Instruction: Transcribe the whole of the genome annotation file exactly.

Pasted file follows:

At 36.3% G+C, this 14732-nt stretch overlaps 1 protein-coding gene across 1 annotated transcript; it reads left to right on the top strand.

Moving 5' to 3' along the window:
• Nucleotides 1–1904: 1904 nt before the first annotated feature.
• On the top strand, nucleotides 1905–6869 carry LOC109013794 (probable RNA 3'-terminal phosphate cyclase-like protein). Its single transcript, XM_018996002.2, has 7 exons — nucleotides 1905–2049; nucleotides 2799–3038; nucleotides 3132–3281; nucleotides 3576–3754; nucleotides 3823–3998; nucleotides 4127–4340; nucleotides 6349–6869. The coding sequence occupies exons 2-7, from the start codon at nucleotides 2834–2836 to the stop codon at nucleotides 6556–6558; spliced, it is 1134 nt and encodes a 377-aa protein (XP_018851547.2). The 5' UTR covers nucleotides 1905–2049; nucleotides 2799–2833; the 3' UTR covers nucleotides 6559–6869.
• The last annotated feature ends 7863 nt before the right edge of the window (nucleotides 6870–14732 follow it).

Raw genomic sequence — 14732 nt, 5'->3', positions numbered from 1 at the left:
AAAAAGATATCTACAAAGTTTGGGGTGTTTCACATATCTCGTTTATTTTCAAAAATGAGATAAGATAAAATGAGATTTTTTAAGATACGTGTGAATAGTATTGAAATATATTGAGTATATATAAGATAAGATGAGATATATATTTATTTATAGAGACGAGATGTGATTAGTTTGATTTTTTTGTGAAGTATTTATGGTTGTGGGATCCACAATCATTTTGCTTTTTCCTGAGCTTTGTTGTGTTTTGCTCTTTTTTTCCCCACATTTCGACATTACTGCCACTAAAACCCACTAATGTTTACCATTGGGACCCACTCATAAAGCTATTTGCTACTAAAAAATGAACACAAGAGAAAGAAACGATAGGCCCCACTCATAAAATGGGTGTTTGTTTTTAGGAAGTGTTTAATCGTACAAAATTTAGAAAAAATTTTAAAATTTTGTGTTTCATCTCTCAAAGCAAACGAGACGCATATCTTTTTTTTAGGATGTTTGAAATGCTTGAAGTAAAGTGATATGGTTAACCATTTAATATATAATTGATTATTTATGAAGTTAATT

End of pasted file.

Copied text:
At 36.3% G+C, this 14732-nt stretch overlaps 1 protein-coding gene across 1 annotated transcript; it reads left to right on the top strand.

Moving 5' to 3' along the window:
• Nucleotides 1–1904: 1904 nt before the first annotated feature.
• On the top strand, nucleotides 1905–6869 carry LOC109013794 (probable RNA 3'-terminal phosphate cyclase-like protein). Its single transcript, XM_018996002.2, has 7 exons — nucleotides 1905–2049; nucleotides 2799–3038; nucleotides 3132–3281; nucleotides 3576–3754; nucleotides 3823–3998; nucleotides 4127–4340; nucleotides 6349–6869. The coding sequence occupies exons 2-7, from the start codon at nucleotides 2834–2836 to the stop codon at nucleotides 6556–6558; spliced, it is 1134 nt and encodes a 377-aa protein (XP_018851547.2). The 5' UTR covers nucleotides 1905–2049; nucleotides 2799–2833; the 3' UTR covers nucleotides 6559–6869.
• The last annotated feature ends 7863 nt before the right edge of the window (nucleotides 6870–14732 follow it).

Raw genomic sequence — 14732 nt, 5'->3', positions numbered from 1 at the left:
AAAAAGATATCTACAAAGTTTGGGGTGTTTCACATATCTCGTTTATTTTCAAAAATGAGATAAGATAAAATGAGATTTTTTAAGATACGTGTGAATAGTATTGAAATATATTGAGTATATATAAGATAAGATGAGATATATATTTATTTATAGAGACGAGATGTGATTAGTTTGATTTTTTTGTGAAGTATTTATGGTTGTGGGATCCACAATCATTTTGCTTTTTCCTGAGCTTTGTTGTGTTTTGCTCTTTTTTTCCCCACATTTCGACATTACTGCCACTAAAACCCACTAATGTTTACCATTGGGACCCACTCATAAAGCTATTTGCTACTAAAAAATGAACACAAGAGAAAGAAACGATAGGCCCCACTCATAAAATGGGTGTTTGTTTTTAGGAAGTGTTTAATCGTACAAAATTTAGAAAAAATTTTAAAATTTTGTGTTTCATCTCTCAAAGCAAACGAGACGCATATCTTTTTTTTAGGATGTTTGAAATGCTTGAAGTAAAGTGATATGGTTAACCATTTAATATATAATTGATTATTTATGAAGTTAATT